Lauren

unnamed

My story with Hip Dysplasia began in July of 2014. My hip suddenly hurt, and it hurt really bad. The pain was constant … it hurt when I stood, it hurt when I sat, it hurt when I walked, it hurt when I ran … and it was not going away. My hip was constantly clicking and felt as if it was catching on something – especially when I sat for a long period of time.

For as long as I can remember, I ran almost every day. When I wasn’t running, I was kickboxing, playing soccer, spinning or checking out the latest workout fad. I had been playing co-ed soccer and at first attributed the pain to a hard collision with a male goalie – which later I discovered was not the case. To say the least, my 28-year-old body was accustomed to bruises, aches and pains. But this, this was different. My pain progressed over the next few weeks. There were some days where the pain was chronic and all-consuming – other days I felt okay – not great, but okay. There were a few days where the pain was debilitating making it almost unbearable to sit, stand or sleep comfortably. And, running was completely out of the picture. This, for me was one of the hardest things to accept. I knew it was time to see a doctor.

The journey to getting properly diagnosed was long and stressful. From the first doctor saying he had no clue what was wrong with me, to MRI’s and X-Rays, failed cortisone shots, physical therapy treatments and a drawer full of mind-clogging paint meds … it had been a long year. It was confirmed after an invasive MRI that I had a tear in my labrum on my right side. My next doctor then recommended me to Washington University Orthopedics in St. Louis to schedule the repair surgery. When I arrived and once again did more X-rays I was told I indeed have a labral tear, but I had a much bigger overarching issue – a rare condition called Hip Dysplasia – to my surprise not caused by soccer, but by genetics. HD is a congenital problem, but the symptoms don’t always show up in infancy or childhood. Even though there is a tear in my labrum, fixing the tear would not fix the root of the problem. My lack of coverage over my femur was the problem. Over time, my joint would become arthritic much faster than a normal sized socket. Hip dysplasia includes a group of disorders that have deformities of the joint. Most commonly, hip dysplasia is characterized by a “shallow” socket that does not adequately cover the femoral head.

So yes, to answer your question, like many dogs and many babies … I have hip dysplasia. The doctor then told me I was an excellent candidate for Periacetabular Osteotomy (PAO) surgery (My first reaction was, what the **** is that?) So to give some background, PAO surgery is a hip preservation surgery. This surgery involves cutting the pelvis around the hip joint and shifting it into a better position to support the stresses of walking. After the hip is re-positioned, it is held in place with screws until the bone heals. The nurse also mentioned it has the most difficult recover of any orthopedic surgery … awesome.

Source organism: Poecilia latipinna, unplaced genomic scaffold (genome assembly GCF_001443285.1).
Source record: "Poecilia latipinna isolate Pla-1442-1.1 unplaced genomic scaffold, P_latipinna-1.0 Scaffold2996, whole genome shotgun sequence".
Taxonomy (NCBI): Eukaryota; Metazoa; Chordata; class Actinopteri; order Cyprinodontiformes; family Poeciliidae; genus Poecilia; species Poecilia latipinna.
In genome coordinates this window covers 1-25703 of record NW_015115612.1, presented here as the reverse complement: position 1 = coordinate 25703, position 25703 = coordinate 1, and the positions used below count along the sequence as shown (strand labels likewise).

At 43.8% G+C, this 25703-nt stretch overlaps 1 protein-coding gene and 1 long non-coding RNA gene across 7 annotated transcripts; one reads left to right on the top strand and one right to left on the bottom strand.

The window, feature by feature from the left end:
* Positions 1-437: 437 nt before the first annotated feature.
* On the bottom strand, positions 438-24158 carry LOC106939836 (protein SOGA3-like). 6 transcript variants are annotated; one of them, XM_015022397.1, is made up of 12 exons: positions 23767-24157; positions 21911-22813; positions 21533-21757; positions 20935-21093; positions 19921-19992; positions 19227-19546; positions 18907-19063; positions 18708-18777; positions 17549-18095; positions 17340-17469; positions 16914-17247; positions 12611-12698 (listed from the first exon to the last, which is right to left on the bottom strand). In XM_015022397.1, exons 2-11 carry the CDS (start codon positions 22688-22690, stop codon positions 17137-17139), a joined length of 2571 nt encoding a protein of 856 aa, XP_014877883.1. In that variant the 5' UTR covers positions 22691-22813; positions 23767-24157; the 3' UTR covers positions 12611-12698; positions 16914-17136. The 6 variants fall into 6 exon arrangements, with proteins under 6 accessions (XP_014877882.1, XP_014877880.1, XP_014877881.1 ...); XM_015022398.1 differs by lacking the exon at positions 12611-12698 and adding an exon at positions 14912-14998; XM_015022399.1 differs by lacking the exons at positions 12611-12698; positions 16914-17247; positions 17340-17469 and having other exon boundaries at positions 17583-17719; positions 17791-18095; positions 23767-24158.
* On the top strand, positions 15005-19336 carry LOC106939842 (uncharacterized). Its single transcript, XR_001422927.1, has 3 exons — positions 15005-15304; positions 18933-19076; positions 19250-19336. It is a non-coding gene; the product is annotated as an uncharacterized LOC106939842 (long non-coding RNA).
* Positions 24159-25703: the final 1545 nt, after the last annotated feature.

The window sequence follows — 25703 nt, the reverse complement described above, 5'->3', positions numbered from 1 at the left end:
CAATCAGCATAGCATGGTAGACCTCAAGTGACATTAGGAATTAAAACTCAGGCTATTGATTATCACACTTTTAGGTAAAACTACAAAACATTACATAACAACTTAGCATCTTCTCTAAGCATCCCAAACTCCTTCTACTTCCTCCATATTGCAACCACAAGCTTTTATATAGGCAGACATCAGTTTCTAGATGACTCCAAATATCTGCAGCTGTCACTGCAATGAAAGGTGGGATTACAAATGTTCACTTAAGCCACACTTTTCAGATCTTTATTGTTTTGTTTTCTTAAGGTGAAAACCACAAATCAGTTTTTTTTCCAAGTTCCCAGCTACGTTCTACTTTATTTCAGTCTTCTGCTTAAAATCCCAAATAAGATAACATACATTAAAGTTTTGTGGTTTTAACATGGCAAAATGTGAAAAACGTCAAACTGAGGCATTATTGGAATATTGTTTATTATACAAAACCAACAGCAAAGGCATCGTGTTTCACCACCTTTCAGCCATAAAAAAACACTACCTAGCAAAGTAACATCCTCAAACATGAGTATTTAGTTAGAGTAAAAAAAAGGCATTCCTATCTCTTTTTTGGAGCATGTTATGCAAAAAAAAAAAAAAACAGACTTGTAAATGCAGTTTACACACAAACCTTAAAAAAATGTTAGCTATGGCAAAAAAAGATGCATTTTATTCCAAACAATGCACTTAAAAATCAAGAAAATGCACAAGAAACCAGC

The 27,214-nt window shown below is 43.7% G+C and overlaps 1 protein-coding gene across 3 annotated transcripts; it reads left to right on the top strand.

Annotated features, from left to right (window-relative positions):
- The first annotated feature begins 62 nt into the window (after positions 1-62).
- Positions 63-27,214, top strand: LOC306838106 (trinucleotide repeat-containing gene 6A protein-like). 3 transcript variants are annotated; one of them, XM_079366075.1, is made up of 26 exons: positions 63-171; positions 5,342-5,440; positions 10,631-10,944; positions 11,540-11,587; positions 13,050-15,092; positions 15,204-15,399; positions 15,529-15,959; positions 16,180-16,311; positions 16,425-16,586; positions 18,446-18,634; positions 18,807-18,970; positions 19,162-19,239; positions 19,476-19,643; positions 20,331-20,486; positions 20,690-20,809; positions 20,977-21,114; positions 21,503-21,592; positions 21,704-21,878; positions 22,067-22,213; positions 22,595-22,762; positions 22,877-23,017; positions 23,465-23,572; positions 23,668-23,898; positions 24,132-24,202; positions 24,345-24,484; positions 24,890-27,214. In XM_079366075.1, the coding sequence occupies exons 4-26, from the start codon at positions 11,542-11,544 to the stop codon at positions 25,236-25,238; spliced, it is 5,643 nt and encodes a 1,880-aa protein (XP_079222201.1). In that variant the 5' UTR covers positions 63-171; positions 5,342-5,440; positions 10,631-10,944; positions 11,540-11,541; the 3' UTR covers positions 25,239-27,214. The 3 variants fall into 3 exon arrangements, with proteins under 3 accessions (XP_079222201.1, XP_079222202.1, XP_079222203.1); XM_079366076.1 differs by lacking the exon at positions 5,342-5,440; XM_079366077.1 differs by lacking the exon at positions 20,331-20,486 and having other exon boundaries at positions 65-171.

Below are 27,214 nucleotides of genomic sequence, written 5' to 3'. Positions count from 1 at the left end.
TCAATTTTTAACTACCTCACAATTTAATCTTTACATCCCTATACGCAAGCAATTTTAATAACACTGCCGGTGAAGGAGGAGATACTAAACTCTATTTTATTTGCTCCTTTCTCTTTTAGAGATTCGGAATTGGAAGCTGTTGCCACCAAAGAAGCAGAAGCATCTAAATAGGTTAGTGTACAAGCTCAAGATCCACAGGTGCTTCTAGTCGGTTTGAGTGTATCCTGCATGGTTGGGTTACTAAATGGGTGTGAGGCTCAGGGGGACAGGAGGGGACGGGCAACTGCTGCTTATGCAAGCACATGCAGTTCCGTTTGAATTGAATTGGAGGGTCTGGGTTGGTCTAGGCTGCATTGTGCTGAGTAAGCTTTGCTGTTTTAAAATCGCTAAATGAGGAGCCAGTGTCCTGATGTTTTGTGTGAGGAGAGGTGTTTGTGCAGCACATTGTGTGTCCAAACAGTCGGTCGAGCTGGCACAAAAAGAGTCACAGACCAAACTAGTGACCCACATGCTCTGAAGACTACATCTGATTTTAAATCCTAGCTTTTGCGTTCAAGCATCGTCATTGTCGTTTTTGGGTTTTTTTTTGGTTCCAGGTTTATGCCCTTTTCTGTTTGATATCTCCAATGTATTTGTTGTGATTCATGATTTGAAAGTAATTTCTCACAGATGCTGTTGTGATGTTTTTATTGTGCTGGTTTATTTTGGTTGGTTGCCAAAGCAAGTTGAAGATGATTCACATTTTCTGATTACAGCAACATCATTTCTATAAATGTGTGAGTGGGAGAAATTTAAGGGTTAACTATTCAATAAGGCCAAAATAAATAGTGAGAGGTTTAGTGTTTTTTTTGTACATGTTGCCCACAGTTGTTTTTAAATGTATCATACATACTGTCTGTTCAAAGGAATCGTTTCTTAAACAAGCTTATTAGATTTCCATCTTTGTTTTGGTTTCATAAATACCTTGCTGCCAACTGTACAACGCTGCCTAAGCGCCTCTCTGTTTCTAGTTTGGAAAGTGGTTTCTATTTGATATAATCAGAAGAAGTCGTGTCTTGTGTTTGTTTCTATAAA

Even though the surgery sounded extremely invasive, has a very long recovery and sounds, well terrifying – I went ahead with it on July 9, 2015. I strongly believe the positives have outweighed the negatives. I had a 4-day hospital stay and three months off work to recover. The long road to recovery consisted of 4 weeks of sitting in a recliner watching Netflix, learning to walk again with a walker to crutches to a cane, and finally completing 6+ months of physical therapy. I was off crutches by my 30th birthday in October, and that was my big goal – I didn’t want to be a 30-year-old with a walker, I felt old enough as is.

Recovery was not easy, not only physically … but maybe even more so mentally. I was very lucky to be surrounded by family and friends that visited, cooked, sent gifts and were willing to be chauffeurs for me for a few months. It meant the world to me they were there for me – even though I know I was not the most pleasant person to be around.

All and all, the year of big struggles and small successes, was more than worth it in the end. One year later, I have gotten back to an active lifestyle and am no longer constantly bothered by pain in my hip. I no longer dread a long car ride, store my favorite pair of heels in the back of the closet and experience pain from walking around the mall for too long and/or sitting at my desk at work for too long. Even though I am not able to run the mileage I had grown accustomed to, going through the difficult experience has made me really appreciate the things I am able to do now pain-free, turns out low-impact activities like biking, yoga and walking aren’t so bad after all.

Going from being extremely active and healthy to being in constant pain, to undergoing three hip surgeries in the past two years has been quite the whirlwind. My scar – something that at first I was mortified of – I now see as constant sign of how I strong I am. I went through one of the worst experiences of my life, and persevered and overcame that challenge. I came out of it a stronger, more appreciative person, that sweats the small stuff a little less than I used to. I am glad I have that big, ugly scare to remind of that




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  1. steph says:

    Sounds exactly like my story but after my 2 hip arthroscope i m still in pain, they say there is nothing else they can do for me. I too have a shallow socket and have clicking all the time in my right hip! Now I have back issues that have arisen due to overcompensation! Its a vacuous cycle.I’m glad youyr story ended without pain

  2. Jillian says:

    Thank you for sharing your story. My journey to obtain a correct diagnosis started in 2011. I went to my PCP and was sent for x-rays have been diagnosed with fermoral acetubluar impingement (FAI) and was referred to an othropedic surgeon. The orthopedic surgeon diagnosed me with bursitis without looking at the x-ray provided because he could not access the film on his computer. He told me to increase my advil consumption and live with it. This visit was not covered by my insurance and I did not pay him. So off to another orthopedic group I go! They took his diagnosed at face value until the cortizone shot failed. The PA did a ultrasound on my right bursa sac and said hey you don’t have bursitis! So just live with it again.

    I fell in 2014 and 2015, I believe due to the hip dysplasia. In 2014, I cracked a molar and required a root canal and in 2015, I fractured my right patella which required surgery. I have been on disability since because my profession’s physical requirements of driving all day long and moving heavy pharmaceutical marketing materials.